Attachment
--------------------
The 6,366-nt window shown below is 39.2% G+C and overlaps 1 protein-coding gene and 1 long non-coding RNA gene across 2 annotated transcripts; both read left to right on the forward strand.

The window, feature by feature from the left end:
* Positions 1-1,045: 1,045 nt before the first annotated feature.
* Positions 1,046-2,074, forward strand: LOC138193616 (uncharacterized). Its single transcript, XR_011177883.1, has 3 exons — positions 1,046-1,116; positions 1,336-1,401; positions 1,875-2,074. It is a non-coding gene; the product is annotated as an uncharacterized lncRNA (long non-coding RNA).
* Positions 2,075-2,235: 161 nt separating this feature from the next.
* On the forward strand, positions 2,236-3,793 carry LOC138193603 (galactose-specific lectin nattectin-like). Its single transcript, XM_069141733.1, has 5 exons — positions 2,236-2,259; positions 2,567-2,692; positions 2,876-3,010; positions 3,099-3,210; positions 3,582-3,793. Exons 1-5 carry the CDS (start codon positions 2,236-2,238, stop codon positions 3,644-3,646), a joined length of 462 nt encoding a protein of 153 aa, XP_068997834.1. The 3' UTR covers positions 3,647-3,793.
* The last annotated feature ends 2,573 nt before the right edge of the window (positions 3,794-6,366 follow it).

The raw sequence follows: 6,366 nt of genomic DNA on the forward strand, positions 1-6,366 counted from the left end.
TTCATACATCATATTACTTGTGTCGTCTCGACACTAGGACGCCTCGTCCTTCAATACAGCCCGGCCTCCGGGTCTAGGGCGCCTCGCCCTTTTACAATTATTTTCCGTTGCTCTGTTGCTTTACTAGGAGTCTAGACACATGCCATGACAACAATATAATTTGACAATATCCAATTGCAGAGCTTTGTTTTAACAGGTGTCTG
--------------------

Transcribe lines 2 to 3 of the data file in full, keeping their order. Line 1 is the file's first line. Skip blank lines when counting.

The window, feature by feature from the left end:
* Positions 1-1,045: 1,045 nt before the first annotated feature.